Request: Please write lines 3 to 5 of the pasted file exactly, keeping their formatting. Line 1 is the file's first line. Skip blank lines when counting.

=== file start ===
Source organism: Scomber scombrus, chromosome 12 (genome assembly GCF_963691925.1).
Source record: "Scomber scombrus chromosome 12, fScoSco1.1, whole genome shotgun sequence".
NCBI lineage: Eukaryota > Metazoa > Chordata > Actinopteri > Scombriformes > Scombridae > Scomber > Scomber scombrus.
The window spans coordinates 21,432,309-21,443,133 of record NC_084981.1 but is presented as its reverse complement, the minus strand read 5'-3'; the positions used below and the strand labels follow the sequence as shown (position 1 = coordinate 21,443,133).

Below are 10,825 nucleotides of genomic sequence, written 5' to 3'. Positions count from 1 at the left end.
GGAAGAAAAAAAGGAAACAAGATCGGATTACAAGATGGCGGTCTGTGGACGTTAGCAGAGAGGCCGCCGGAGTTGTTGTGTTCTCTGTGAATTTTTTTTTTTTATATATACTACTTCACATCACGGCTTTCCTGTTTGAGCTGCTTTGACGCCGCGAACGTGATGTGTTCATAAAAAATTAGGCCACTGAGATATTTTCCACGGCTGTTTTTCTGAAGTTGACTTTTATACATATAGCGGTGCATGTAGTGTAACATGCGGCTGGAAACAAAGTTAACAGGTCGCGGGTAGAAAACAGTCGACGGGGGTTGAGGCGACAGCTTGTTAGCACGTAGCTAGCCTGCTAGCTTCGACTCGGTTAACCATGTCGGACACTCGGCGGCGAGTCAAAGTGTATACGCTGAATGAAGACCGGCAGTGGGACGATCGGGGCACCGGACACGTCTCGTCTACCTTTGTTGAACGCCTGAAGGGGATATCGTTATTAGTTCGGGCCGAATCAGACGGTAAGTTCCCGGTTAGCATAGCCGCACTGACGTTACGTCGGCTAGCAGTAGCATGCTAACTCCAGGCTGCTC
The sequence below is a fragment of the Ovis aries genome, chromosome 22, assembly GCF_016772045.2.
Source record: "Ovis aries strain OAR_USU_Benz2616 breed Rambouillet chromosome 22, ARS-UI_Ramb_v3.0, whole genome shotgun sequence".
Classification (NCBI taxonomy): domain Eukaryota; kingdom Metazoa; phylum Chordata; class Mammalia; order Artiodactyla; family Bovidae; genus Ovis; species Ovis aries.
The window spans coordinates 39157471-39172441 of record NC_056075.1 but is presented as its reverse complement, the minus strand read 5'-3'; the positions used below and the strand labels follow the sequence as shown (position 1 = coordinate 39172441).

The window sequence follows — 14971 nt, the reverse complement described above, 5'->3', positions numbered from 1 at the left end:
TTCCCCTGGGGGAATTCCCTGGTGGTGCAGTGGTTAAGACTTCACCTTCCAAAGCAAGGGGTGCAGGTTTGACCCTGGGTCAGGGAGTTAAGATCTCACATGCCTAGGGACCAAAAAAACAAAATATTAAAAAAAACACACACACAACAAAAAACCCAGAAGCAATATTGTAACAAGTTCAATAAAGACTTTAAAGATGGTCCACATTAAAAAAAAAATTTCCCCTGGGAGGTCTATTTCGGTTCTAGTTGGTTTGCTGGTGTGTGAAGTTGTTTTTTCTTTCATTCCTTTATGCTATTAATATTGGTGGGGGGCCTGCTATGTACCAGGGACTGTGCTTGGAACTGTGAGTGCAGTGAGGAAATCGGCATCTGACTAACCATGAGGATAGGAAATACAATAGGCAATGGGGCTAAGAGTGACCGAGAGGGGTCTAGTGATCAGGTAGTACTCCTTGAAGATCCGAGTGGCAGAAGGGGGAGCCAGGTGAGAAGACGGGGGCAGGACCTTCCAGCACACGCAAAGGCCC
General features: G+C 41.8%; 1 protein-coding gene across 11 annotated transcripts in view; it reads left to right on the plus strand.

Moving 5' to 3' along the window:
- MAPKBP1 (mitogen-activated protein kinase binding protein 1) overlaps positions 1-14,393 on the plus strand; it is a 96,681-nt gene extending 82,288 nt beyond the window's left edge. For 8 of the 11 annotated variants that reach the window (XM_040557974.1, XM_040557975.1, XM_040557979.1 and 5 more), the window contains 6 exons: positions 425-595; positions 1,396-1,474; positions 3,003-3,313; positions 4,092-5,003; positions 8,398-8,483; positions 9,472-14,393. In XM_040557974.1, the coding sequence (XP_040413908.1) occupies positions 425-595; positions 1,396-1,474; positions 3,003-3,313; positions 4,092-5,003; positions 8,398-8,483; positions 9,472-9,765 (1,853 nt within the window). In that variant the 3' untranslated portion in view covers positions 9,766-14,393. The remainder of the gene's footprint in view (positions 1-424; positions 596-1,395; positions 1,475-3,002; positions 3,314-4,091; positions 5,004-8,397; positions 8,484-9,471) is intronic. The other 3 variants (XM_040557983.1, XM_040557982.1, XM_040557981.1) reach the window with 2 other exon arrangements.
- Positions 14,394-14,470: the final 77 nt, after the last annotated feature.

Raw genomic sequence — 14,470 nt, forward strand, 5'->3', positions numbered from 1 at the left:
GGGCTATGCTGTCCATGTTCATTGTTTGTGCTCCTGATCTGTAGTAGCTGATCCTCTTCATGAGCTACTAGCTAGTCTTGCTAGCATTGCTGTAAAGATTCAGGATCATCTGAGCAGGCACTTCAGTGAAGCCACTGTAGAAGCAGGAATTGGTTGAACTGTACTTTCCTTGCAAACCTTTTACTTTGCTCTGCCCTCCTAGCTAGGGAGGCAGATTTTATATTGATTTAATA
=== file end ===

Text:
NCBI lineage: Eukaryota > Metazoa > Chordata > Actinopteri > Scombriformes > Scombridae > Scomber > Scomber scombrus.
The window spans coordinates 21,432,309-21,443,133 of record NC_084981.1 but is presented as its reverse complement, the minus strand read 5'-3'; the positions used below and the strand labels follow the sequence as shown (position 1 = coordinate 21,443,133).

Below are 10,825 nucleotides of genomic sequence, written 5' to 3'. Positions count from 1 at the left end.